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Kernel Errors...!!! Help newbie

Discussion in 'General Discussion' started by bhznat, May 12, 2005.

  1. bhznat

    bhznat Active Member

    Jun 2, 2004
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    Recently, I have got this on LogWatch. Anyone knows what this means?
    CentOS 3.4 v2.4.21-27.0.2.ELsmp

    176 Time(s): Advised path = 72.*.*.* -> 217.*.*.198, tos 04
    1 Time(s): EXT3 FS 2.4-0.9.19, 19 August 2002 on ide1(22,1), internal journal
    1 Time(s): EXT3-fs warning: maximal mount count reached, running e2fsck is recommended
    1 Time(s): EXT3-fs: mounted filesystem with ordered data mode.
    176 Time(s): Redirect from 217.*.*.197 on eth0 about 217.*.*.198 ignored.
    1 Time(s): kjournald starting. Commit interval 5 seconds

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  2. AndyReed

    AndyReed Well-Known Member

    May 29, 2004
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    Minneapolis, MN
    The reason why the kernel is reporting the maximal mount count even after e2fsck is run because e2fsck is accessing the partition via the LVM device, because your /etc/fstab file specified /dev/discs/disc0/part1. However, the kernel is accessing the filesystem via IDE device /dev/hda1. This is a really bad thing, since it means that buffer cache can get out of sync.

    The "mount" command gets its idea of what is mounted via the /etc/mtab file. But the root filesystem is mounted during the kernel boot process, before the init scripts are run. Also, the root filesystem is mounted read-only until after e2fsck is run. So after the root filesystem is checked, and then remounted read-write, the init scripts initializes the /etc/mtab file using data from the /etc/fstab file. If the information in /etc/fstab is not accurate (i.e., is not the same as the root filesystem specified on the kernel command line when it was booted), then the information in /etc/mtab isn't accurate, which means that what the 'mount' command prints won't be accurate.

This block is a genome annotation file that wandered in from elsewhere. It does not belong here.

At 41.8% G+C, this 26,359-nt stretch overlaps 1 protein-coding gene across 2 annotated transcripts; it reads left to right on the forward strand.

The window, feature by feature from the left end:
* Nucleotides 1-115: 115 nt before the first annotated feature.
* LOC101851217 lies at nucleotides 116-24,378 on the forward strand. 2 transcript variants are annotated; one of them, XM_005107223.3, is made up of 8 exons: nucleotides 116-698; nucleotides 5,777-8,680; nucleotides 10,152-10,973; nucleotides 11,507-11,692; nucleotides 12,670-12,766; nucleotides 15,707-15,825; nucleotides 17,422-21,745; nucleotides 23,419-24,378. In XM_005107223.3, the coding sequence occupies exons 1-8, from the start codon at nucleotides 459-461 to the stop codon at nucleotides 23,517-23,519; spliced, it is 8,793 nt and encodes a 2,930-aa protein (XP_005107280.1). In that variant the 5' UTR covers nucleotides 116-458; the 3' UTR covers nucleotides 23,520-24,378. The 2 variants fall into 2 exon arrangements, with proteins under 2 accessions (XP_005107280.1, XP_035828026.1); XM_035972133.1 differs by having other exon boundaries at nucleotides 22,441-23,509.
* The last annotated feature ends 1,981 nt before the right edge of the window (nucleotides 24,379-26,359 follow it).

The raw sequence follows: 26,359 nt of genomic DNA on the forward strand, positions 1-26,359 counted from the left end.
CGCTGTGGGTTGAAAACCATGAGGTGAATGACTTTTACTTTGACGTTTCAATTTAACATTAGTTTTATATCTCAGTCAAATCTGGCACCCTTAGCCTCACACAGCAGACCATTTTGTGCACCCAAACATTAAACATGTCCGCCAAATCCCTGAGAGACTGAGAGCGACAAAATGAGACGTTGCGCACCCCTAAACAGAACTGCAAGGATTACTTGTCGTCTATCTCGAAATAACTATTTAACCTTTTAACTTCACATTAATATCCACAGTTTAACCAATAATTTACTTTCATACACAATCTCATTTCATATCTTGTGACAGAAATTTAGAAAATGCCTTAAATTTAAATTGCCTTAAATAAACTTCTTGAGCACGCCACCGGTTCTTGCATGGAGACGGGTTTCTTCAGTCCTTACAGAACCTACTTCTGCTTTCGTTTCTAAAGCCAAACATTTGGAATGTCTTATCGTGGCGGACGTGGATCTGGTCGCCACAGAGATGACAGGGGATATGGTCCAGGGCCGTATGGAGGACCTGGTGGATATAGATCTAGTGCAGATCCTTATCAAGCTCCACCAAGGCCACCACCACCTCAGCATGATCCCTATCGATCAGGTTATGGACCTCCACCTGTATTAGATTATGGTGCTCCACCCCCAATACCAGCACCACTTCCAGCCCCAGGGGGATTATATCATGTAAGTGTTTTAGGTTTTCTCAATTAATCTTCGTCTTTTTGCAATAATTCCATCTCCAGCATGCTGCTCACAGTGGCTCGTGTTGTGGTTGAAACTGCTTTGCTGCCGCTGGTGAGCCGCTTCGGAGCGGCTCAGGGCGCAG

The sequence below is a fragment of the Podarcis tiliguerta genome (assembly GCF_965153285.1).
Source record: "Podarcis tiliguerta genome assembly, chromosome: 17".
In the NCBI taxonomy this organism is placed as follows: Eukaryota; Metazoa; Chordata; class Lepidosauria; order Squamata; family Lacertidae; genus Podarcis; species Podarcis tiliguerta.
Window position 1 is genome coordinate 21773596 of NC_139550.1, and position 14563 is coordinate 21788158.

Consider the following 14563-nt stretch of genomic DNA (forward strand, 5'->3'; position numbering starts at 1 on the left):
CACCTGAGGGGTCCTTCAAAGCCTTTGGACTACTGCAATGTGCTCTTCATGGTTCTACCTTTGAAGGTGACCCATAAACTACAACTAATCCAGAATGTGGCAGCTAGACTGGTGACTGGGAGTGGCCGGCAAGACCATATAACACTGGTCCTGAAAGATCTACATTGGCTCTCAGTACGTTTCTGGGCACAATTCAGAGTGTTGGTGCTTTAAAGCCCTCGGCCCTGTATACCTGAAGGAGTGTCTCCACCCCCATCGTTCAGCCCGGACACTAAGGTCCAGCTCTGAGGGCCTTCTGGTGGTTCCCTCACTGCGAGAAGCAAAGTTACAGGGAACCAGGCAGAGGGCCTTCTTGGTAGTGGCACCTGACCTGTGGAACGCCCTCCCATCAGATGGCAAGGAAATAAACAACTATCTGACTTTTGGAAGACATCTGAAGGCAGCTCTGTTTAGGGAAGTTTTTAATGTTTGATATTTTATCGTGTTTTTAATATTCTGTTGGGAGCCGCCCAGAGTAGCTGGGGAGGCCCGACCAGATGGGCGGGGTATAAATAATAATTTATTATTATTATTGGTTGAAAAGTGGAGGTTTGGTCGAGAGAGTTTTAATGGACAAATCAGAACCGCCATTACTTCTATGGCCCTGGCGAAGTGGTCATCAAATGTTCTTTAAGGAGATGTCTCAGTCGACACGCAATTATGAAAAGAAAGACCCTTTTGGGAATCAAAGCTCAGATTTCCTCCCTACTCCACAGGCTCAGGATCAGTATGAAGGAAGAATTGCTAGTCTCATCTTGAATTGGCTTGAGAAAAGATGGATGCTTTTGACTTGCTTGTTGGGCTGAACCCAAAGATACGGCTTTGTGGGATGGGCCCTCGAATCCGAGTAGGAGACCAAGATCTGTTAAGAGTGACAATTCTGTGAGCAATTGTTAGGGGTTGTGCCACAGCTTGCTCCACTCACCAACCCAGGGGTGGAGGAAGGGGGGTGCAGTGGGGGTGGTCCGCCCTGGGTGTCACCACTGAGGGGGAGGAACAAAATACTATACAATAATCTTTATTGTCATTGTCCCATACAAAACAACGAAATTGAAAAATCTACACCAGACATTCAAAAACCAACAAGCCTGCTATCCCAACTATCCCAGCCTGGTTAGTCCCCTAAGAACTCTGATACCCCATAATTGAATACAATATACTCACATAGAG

First, you need to make sure the /etc/fstab's idea of the root device matches what is used on the kernel command line. Secondly, the periodic maximum mount checks are normal. You can turn it off using tune2fs if you wish, if you're willing to live with the potential consequences. (Note: these issues are present regardless of what filesystem you use; it just that some filesystems are designed assuming that disk drives are perfect, whereas ext2/3, given that it was born on PC hardware, has some design choices and defaults which are a bit more paranoid about trusting the underlying hardware.)

    Unless you know what you are doing, otherwise contact your NOC and ask them to correct this problem.
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